Your Health

Get the shot, not the flu

Just a few minutes could help reduce your chance of contracting the flu - or giving it to someone else

Dr. Michael Routledge
Dr. Michael Routledge
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Find out where you can get your free flu shot

Winnipeg Health Region
Wave, September / October 2011

Dr. Michael Routledge is a Medical Officer of Health for the Winnipeg Health Region. Each year, Routledge works with a small army of health-care providers to organize influenza vaccination clinics throughout the city. He recently took time to explain how these clinics help contain the spread of the flu virus and why members of the public should consider getting a flu vaccination shot this year.

It seems like every year about this time there is a lot of attention paid to influenza, also known as "the flu." Why?

Well, simply put, influenza poses a serious health threat to the community. It's estimated that the flu affects five to 15 per cent of Canadians each year, with many being sick for as long as a week. Moreover, it is estimated that about 20,000 hospitalizations and 2,000 to 8,000 deaths can be attributed to the flu every year in this country. The risk of complications is greater for seniors, young children, pregnant women, and people who have a variety of chronic health conditions. So the human cost is quite significant.

But there is also the impact on the economy to think about. The cost from lost productivity due to people taking sick days runs into the millions of dollars by some estimates. And then there is the cost to the health-care system. Every flu season, emergency departments and doctors' offices are clogged with people who have influenza, which strains resources in the system.

What's the difference between the flu and the common cold?

Typically, a person with a cold will have a runny nose and sneeze a lot, while a person with influenza will have a sore throat, fever, muscle aches and coughing. There is a big difference in how people feel - most people with a cold feel OK, while people with influenza typically feel lousy. Most importantly, cold viruses do not cause significant health complications, while influenza can. Complications can include bacterial pneumonia, ear and sinus infections, dehydration, and worsening of chronic medical conditions.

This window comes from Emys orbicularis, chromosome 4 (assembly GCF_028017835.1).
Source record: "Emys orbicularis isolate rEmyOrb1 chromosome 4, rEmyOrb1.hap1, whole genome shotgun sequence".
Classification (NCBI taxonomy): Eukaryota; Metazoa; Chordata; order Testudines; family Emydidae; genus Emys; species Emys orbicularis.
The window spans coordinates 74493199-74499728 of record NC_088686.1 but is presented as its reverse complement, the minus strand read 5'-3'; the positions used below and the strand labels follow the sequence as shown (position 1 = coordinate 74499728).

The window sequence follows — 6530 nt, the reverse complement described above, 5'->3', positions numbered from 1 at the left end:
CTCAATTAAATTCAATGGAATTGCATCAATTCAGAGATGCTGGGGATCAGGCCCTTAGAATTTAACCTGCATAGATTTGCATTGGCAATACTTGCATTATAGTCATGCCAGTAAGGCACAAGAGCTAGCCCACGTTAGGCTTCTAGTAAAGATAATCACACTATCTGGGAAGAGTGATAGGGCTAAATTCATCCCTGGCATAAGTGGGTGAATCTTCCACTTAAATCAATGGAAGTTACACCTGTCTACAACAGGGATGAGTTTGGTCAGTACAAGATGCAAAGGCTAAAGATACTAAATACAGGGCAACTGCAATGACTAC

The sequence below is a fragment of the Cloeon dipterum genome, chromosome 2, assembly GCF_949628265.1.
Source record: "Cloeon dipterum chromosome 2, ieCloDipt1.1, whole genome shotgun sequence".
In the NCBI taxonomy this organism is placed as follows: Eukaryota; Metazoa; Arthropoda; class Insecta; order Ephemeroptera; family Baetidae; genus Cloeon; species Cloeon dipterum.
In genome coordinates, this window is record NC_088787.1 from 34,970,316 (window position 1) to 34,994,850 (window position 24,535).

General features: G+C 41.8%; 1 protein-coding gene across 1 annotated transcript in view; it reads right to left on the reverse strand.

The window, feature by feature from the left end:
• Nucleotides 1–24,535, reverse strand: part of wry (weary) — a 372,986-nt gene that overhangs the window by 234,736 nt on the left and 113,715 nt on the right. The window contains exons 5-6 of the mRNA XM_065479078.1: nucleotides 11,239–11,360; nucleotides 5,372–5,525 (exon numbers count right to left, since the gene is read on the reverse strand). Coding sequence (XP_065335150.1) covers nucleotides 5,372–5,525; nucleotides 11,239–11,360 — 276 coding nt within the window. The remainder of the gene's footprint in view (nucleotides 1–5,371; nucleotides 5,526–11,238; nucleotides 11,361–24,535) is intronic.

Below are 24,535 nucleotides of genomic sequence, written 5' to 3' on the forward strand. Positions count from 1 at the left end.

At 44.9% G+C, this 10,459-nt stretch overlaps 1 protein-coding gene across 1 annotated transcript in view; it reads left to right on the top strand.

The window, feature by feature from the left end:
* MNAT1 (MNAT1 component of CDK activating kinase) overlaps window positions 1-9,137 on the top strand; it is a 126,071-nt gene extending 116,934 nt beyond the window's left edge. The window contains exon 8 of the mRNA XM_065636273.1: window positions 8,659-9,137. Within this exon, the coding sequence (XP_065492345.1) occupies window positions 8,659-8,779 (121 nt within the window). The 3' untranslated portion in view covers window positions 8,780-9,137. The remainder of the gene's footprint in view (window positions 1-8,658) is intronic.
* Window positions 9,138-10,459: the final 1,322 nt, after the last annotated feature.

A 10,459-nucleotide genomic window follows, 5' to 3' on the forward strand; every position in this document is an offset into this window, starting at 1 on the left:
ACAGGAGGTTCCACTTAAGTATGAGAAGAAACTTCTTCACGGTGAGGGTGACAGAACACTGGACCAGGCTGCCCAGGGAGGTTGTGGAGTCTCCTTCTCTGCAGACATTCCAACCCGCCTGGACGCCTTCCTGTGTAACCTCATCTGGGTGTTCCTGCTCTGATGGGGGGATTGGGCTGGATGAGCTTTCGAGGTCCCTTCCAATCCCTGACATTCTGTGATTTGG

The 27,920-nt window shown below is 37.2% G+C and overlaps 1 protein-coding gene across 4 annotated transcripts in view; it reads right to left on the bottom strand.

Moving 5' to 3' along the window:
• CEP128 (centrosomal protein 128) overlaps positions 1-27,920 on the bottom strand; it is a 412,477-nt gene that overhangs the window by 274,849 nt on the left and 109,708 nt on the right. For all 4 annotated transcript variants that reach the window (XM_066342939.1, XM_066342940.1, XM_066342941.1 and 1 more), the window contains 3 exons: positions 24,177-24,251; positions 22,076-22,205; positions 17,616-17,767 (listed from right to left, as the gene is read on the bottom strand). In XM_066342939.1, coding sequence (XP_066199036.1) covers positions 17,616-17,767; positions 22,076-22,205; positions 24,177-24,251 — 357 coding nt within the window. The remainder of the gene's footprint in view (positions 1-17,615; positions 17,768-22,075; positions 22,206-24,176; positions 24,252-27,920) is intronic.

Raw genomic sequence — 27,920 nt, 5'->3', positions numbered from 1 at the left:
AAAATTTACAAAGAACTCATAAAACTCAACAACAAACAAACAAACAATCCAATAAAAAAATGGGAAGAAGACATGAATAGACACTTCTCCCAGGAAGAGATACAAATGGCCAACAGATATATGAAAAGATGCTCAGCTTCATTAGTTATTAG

How is the flu spread?

Influenza viruses are spread mainly by droplets made when people cough, sneeze or talk. These droplets can land in the mouths or noses, or be inhaled into the lungs, of people who are nearby. Less often, a person might also get infected by touching a surface or object that has virus on it and then touching their own mouth or nose. Most healthy adults may be able to infect others beginning one day before symptoms develop and up to five to seven days after becoming sick. Some people can be infected but have no symptoms, while still being able to spread the virus to others. Various studies suggest that as many as one in five people may have an influenza virus and not show any signs of illness. This means that you may be able to pass on the virus to someone else either before you are sick or without knowing you are infected.

Given that the flu is actually quite a serious infection, what can people do to protect themselves?

One of the best ways to protect yourself from the flu is to get vaccinated in the fall before the flu season, which is usually between November and March. Not only does a vaccination reduce your risk of getting sick, it limits the possibility that you will spread the virus to someone else.

Who should get a flu shot?

Almost everyone. Canada's National Advisory Committee on Immunization encourages everyone over the age of six months to get a flu shot, but especially if you are:

  • Over the age of 65, or between six months and four years of age